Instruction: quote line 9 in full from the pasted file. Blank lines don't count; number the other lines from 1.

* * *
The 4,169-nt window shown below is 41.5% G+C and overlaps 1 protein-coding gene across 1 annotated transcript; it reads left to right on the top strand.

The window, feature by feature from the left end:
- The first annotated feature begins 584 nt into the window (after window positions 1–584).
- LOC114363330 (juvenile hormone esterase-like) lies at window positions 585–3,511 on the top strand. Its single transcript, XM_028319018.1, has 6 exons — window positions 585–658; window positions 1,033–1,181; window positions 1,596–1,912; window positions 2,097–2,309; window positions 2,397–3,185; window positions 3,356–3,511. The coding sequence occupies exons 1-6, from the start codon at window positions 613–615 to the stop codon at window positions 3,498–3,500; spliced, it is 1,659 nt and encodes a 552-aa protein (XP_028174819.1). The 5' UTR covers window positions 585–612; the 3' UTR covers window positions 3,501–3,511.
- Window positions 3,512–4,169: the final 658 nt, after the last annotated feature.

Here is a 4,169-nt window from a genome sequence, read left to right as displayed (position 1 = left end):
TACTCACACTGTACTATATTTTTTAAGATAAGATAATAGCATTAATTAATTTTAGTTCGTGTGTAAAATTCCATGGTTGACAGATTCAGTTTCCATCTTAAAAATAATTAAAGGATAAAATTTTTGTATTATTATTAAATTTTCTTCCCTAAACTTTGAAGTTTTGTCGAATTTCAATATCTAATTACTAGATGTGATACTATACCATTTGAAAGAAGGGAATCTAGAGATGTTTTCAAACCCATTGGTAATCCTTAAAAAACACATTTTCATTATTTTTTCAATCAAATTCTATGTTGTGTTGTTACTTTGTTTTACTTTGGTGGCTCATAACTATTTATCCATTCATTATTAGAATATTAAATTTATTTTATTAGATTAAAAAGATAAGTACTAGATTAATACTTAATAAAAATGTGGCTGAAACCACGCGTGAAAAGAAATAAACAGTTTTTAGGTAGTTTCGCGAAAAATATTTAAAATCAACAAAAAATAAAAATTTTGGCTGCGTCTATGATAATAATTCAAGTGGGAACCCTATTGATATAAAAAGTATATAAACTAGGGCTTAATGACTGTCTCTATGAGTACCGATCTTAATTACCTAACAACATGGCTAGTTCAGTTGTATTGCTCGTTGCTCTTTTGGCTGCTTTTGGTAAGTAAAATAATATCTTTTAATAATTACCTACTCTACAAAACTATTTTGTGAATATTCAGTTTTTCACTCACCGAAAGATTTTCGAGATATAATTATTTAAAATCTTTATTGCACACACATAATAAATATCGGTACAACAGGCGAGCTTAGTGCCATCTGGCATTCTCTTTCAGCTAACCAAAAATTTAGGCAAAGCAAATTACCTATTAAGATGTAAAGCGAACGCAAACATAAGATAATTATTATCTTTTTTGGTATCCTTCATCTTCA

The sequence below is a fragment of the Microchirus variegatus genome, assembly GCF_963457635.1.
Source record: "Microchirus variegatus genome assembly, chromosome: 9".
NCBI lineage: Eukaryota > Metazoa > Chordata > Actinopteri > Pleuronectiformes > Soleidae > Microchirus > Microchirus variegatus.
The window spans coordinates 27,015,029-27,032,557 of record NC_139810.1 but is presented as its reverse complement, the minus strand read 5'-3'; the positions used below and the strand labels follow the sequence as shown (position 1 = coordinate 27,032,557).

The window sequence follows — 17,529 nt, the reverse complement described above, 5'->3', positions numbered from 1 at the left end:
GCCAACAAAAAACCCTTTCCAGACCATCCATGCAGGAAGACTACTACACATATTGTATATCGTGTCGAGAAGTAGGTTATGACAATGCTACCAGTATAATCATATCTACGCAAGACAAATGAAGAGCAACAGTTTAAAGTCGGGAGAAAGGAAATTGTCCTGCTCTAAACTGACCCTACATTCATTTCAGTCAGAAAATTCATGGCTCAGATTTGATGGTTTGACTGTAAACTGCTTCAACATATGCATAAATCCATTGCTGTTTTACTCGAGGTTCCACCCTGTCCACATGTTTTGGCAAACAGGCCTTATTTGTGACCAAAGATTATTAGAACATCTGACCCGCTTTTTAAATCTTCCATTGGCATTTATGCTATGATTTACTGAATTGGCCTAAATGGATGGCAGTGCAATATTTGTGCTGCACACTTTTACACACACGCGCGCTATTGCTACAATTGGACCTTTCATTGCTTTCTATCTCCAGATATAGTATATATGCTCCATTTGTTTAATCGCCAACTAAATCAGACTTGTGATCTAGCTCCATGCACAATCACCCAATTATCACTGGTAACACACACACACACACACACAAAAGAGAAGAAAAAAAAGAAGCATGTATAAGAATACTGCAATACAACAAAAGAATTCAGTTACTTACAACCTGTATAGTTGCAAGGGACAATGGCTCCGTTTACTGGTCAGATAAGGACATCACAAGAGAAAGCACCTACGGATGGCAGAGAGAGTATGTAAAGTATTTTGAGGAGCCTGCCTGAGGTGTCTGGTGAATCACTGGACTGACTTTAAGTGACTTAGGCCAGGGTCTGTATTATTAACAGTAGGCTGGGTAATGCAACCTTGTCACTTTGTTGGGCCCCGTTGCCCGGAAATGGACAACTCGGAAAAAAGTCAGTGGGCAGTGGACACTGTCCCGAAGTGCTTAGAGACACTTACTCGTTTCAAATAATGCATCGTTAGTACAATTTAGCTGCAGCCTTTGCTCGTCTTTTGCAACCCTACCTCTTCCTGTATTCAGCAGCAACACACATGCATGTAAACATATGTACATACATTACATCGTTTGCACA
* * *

Source record: "Microchirus variegatus genome assembly, chromosome: 9".